The acquisition cycle of error rates in the forward and backward repeaters of all the pairs can be analogous to that described in U.S. Pat. No. 4,344,303 issued June 8, 1982. Referring to this patent, the control pulse transmitted in the forward direction and modulating a low frequence signal is replaced by an auxiliary remote locate sequence according to the invention. The supervisory bit pattern which indicates the error rates in both repeaters of each pair with respect to predetermined error-rate ranges and which modulates the low frequency signal, is replaced by two auxiliary response sequences according to the invention. The demodulators and modulators equipping the repeaters disclosed in U.S. Pat. No. 4,344,303 are replaced by means for detecting recurring words, such as "10", of the auxiliary remote locate signal in the forward channel and by means for introducing specific recurring performance binary words, such as "11", "10" or "01", of the auxiliary response signal in the backward channel. For instance, the latter three performance words indicate that each repeater has, during the previous remote locating and acquisition cycle, detected a certain number of errors in the respective digital signal that is less than 23 -1, lying between 23 -1 and 29 -1, or greater than 29 -1.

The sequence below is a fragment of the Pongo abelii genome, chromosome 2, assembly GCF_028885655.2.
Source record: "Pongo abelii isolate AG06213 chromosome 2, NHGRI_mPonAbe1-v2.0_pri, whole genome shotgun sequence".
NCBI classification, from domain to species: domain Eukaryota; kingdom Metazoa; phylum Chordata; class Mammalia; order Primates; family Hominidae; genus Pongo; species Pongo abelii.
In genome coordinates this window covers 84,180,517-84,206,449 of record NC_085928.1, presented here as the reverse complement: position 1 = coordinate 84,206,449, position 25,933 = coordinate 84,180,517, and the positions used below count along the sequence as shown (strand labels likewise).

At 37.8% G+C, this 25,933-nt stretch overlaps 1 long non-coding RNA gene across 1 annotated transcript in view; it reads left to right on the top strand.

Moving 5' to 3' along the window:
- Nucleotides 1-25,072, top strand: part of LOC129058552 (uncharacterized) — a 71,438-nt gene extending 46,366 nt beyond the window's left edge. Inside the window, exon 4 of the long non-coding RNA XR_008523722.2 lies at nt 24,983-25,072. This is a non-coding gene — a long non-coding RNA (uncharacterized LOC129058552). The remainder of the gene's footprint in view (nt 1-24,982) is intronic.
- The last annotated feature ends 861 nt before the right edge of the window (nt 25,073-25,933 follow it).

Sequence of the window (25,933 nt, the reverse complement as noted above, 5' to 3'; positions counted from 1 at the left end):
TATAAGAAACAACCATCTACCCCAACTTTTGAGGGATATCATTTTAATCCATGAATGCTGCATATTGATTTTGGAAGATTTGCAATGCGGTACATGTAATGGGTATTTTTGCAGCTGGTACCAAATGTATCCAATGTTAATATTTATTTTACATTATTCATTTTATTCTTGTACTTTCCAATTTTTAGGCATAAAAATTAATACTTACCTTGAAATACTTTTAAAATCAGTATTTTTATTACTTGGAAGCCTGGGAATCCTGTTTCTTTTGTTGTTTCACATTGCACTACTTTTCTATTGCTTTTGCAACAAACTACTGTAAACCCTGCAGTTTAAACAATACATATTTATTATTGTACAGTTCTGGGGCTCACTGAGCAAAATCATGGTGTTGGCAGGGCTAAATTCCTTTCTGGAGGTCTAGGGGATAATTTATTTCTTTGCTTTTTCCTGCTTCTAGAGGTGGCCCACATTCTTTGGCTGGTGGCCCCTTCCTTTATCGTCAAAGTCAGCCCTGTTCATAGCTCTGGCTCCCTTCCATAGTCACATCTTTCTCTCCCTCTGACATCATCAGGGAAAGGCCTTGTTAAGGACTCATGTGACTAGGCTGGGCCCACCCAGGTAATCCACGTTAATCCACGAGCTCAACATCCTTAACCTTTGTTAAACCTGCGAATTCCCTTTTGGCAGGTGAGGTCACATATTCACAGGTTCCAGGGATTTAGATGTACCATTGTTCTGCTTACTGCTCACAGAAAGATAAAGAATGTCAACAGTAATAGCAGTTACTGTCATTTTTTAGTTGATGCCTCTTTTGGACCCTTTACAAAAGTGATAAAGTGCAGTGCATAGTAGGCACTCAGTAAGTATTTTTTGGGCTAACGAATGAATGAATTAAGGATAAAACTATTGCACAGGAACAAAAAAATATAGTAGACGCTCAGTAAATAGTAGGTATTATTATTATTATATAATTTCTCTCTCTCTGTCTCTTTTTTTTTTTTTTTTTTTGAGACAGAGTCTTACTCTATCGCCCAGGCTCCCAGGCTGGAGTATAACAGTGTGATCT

A further method for remote monitoring repeaters is now described in reference to FIG. 6. This method enables to locate each pair of repeaters individually without remotely locating all the repeaters in the digital transmission line.
Each pair of repeaters 5m -6m is associated with a remote locate circuit 7m. On the side of monitoring equipment 3, the circuit 7m comprises two detectors 70 and 71 including decoders analogous to that 2 is FIG. 4. Detectors 70 and 71 respectively decode and enable an auxiliary remote locate signal and an auxiliary so-called remote locate end signal transmitted in the forward channel from the monitoring end equipment 3. The remote locate signal is composed of sequences each having P successive auxiliary binary words such as "10". The remote locate end signal is composed of a sequence having Q successive auxiliary binary words such as "11". Two counters 72 and 73 count P recurring words "10" and the recurring words "11" respectively. The counter 73 is automatically reset to zero (RS) when its count has reached Q, and simultaneously controls the zero-reset in the counter 72. The count in the counter 72 is blocked at P after P detected words "10" have been counted.